Part of the solution, according to Mary, lies in performing due diligence during the initial planning phases of the MSP. "I think [staffing companies] need to do their due diligence because when they don't, they're really not anticipating the changes that can occur ... market conditions go up and down; so if you aren't prepared ... you can get yourself into a lot of trouble."

Users of contingent labor can do their part to help the situation from worsening. Mary suggests that clients "should be transparent in explaining their requirements ... and the recruiting costs of the labor they're about to purchase." Managing expectations is also a factor. Clients need to be realistic about the ability of MSPs to deliver ever-increasing cost savings over time. "To expect year-over-year cost savings ... It's unsustainable. Expanding coverage is the only way to do it [increase cost savings]."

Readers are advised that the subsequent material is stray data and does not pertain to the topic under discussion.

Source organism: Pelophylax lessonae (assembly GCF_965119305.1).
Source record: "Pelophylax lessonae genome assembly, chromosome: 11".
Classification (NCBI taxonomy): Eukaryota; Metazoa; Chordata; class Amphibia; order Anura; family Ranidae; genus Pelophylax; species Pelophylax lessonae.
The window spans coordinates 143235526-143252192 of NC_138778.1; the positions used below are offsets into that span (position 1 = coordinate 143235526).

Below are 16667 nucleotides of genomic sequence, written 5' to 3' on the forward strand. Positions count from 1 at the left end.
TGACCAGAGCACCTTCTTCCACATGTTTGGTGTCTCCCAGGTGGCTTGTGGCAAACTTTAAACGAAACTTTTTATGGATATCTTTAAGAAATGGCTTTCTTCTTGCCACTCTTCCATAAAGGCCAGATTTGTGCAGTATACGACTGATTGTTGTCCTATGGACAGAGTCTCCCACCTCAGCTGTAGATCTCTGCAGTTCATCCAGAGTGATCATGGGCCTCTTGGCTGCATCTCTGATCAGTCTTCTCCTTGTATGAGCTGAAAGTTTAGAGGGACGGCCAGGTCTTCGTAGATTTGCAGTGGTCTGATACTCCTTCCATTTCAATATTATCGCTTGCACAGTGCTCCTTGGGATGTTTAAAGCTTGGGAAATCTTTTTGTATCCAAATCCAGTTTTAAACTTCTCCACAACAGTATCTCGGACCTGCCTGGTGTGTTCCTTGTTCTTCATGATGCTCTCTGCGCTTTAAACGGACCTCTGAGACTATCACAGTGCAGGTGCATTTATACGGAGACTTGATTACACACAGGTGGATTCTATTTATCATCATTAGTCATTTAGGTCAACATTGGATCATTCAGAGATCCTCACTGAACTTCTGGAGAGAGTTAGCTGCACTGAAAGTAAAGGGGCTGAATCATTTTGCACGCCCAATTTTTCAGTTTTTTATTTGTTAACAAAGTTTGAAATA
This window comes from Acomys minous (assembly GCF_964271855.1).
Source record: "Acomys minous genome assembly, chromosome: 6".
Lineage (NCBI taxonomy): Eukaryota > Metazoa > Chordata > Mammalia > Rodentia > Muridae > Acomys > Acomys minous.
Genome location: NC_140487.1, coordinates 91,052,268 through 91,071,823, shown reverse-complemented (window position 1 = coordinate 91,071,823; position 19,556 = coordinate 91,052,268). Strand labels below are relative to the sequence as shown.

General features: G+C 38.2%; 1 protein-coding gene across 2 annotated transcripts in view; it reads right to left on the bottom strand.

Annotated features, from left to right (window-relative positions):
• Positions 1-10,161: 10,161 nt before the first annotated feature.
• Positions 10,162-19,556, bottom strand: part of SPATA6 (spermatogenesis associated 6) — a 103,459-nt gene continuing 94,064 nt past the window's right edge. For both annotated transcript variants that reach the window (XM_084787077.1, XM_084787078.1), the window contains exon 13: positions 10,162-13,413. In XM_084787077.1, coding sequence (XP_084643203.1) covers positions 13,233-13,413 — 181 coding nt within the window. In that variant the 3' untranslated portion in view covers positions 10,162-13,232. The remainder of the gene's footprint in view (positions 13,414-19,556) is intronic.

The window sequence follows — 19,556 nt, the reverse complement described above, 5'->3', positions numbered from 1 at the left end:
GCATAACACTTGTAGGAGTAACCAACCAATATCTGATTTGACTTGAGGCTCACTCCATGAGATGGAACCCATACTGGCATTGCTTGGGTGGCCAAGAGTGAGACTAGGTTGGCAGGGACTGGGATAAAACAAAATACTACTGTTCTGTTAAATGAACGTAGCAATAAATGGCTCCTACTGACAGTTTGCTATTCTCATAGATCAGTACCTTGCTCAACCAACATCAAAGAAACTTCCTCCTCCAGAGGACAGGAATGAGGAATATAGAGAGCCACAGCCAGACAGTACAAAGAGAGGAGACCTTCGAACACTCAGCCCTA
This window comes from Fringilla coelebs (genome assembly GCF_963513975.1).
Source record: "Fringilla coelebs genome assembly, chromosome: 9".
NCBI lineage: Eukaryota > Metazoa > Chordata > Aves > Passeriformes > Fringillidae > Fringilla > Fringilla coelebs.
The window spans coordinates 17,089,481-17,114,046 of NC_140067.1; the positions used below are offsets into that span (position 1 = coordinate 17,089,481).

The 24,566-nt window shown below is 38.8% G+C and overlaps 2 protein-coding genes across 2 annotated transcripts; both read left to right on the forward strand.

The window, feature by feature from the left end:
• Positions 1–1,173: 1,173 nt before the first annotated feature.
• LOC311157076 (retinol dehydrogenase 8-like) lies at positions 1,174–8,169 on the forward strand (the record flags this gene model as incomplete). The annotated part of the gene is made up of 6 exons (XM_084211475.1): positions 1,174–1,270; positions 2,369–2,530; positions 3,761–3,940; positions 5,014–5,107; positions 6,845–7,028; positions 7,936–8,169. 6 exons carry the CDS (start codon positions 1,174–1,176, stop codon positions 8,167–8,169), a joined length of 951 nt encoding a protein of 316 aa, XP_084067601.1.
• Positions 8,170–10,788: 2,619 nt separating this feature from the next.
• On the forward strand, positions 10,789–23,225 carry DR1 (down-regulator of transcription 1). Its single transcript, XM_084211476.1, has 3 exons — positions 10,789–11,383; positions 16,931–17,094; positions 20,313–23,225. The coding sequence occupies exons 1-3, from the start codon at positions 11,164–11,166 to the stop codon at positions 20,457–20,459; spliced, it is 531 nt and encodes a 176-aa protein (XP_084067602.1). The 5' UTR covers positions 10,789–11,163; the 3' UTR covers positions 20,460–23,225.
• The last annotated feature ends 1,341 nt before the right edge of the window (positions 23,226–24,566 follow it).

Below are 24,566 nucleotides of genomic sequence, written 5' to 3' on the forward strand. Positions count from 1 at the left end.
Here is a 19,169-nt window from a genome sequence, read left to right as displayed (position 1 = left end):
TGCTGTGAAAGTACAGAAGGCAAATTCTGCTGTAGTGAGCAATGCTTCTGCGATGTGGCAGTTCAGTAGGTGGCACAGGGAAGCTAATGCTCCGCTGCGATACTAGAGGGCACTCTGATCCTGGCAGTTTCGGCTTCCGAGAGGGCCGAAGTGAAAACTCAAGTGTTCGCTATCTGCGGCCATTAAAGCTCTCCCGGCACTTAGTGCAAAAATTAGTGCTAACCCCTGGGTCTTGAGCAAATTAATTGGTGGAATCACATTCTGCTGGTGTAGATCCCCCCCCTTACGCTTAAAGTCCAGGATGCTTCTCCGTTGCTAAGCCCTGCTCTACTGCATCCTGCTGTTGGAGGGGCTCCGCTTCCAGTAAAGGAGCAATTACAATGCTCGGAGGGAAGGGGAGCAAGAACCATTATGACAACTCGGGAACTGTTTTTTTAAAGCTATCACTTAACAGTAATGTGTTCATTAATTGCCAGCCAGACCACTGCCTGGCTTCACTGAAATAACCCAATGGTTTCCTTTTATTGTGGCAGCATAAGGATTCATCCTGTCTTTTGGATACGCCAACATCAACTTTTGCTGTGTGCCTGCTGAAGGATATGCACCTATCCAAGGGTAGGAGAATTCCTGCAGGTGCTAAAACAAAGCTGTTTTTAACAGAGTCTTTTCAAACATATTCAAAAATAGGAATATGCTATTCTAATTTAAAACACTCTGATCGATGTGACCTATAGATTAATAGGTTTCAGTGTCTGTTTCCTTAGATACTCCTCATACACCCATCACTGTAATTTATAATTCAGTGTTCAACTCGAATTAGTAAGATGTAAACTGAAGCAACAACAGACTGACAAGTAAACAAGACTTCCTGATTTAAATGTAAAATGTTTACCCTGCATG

What Mary would like to see is a more rational methodology for MSP cost accounting. "As a purchaser of labor I would prefer to have each item broken out; to have everything very transparent in the markup structure. But the down side of that is that these are moving targets ... they can all change based on the market conditions."

Mary concludes that "in the end, we share this product and the quality of the product, so we should make it to the point where we can buy a quality product, not that we've got it below where we can't a) find a quality product or b) maintain the product."

Negotiating a Way Forward